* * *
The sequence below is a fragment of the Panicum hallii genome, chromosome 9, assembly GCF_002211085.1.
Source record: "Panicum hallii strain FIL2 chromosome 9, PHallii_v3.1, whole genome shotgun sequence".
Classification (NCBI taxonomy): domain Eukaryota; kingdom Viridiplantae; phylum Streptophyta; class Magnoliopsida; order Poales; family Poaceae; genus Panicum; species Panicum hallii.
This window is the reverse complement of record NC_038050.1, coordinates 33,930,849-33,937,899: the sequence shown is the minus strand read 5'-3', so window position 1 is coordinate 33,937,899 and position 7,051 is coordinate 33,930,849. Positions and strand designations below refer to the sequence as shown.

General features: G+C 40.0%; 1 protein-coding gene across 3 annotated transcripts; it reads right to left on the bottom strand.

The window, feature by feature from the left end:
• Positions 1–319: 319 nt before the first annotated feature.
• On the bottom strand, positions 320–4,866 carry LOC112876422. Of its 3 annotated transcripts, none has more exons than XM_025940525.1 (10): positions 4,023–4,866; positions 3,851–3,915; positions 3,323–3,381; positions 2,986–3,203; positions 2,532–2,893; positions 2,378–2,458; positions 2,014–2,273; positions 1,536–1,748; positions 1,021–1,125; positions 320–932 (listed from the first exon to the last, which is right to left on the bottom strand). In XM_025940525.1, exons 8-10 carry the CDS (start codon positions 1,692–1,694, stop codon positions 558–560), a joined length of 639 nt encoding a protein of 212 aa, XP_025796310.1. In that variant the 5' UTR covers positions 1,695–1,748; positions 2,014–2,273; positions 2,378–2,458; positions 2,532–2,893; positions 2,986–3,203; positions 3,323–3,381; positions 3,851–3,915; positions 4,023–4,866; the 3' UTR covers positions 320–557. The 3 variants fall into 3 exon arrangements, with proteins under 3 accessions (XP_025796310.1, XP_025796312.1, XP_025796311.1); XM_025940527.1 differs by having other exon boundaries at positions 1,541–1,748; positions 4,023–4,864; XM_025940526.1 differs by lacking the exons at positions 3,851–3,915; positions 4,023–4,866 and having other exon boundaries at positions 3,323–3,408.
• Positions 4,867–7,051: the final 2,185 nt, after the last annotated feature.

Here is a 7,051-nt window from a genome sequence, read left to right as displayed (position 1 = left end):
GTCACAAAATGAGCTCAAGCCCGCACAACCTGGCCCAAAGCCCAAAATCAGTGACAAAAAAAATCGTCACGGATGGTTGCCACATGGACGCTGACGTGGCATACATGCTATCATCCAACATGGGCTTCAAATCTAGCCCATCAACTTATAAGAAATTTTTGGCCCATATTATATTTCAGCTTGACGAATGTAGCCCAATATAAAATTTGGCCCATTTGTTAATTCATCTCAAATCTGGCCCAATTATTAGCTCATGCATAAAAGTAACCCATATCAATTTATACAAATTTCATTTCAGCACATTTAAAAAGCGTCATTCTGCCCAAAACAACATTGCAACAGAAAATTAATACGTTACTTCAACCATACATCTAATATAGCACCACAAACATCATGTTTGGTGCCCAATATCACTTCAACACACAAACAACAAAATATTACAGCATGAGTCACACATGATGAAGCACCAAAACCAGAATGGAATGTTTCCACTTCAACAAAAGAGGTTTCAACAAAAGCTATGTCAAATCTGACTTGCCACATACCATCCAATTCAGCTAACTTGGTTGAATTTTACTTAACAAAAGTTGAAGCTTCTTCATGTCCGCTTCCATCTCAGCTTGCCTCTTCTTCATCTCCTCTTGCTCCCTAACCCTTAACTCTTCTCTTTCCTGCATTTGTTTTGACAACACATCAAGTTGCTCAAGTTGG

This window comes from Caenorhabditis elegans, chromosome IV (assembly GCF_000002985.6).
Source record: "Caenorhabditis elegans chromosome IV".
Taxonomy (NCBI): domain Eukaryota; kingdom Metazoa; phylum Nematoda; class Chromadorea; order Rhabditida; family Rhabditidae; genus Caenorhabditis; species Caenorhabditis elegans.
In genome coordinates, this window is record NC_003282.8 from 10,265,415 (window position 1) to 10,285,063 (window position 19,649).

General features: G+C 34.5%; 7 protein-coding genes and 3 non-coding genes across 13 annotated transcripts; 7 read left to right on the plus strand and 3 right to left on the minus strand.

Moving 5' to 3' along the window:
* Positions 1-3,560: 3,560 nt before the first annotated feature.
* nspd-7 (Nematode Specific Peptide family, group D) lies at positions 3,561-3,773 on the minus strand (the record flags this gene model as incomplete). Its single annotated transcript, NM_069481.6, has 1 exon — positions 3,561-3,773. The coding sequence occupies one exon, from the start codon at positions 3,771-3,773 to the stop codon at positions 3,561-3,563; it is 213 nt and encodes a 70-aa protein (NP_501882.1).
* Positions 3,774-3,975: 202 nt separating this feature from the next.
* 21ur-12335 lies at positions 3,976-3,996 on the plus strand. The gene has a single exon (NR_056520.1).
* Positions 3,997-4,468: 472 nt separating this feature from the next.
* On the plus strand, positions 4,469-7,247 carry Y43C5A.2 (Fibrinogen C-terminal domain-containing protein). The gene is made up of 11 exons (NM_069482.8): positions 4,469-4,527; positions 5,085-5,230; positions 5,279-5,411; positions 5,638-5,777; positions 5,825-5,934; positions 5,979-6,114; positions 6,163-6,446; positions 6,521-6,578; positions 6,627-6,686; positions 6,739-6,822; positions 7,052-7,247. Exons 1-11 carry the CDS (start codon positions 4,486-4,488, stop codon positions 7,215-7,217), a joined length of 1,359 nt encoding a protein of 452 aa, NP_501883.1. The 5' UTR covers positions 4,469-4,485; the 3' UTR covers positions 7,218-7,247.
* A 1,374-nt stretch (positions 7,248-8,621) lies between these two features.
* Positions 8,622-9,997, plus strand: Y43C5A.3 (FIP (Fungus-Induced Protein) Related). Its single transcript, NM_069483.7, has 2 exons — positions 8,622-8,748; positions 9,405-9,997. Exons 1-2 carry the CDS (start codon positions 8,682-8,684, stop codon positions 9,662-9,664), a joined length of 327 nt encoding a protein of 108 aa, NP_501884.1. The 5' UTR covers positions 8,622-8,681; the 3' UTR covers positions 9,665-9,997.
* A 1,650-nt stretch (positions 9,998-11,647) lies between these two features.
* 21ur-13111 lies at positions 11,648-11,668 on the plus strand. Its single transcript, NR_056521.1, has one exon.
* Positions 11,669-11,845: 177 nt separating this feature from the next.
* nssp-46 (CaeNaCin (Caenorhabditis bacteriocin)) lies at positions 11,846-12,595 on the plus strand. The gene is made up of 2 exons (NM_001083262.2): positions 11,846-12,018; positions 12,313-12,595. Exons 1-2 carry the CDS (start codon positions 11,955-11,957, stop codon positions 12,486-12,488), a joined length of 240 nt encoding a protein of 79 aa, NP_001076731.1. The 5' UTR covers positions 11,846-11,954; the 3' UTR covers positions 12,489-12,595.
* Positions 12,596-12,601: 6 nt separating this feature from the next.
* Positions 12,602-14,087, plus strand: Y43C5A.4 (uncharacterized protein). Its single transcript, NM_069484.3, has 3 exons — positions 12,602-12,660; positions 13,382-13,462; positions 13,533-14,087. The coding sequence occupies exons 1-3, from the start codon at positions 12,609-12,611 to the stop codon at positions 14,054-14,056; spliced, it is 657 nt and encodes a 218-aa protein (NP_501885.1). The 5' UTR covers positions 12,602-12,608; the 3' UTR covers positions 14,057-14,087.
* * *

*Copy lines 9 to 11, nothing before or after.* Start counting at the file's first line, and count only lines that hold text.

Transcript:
• Positions 4,867–7,051: the final 2,185 nt, after the last annotated feature.

Here is a 7,051-nt window from a genome sequence, read left to right as displayed (position 1 = left end):
GTCACAAAATGAGCTCAAGCCCGCACAACCTGGCCCAAAGCCCAAAATCAGTGACAAAAAAAATCGTCACGGATGGTTGCCACATGGACGCTGACGTGGCATACATGCTATCATCCAACATGGGCTTCAAATCTAGCCCATCAACTTATAAGAAATTTTTGGCCCATATTATATTTCAGCTTGACGAATGTAGCCCAATATAAAATTTGGCCCATTTGTTAATTCATCTCAAATCTGGCCCAATTATTAGCTCATGCATAAAAGTAACCCATATCAATTTATACAAATTTCATTTCAGCACATTTAAAAAGCGTCATTCTGCCCAAAACAACATTGCAACAGAAAATTAATACGTTACTTCAACCATACATCTAATATAGCACCACAAACATCATGTTTGGTGCCCAATATCACTTCAACACACAAACAACAAAATATTACAGCATGAGTCACACATGATGAAGCACCAAAACCAGAATGGAATGTTTCCACTTCAACAAAAGAGGTTTCAACAAAAGCTATGTCAAATCTGACTTGCCACATACCATCCAATTCAGCTAACTTGGTTGAATTTTACTTAACAAAAGTTGAAGCTTCTTCATGTCCGCTTCCATCTCAGCTTGCCTCTTCTTCATCTCCTCTTGCTCCCTAACCCTTAACTCTTCTCTTTCCTGCATTTGTTTTGACAACACATCAAGTTGCTCAAGTTGG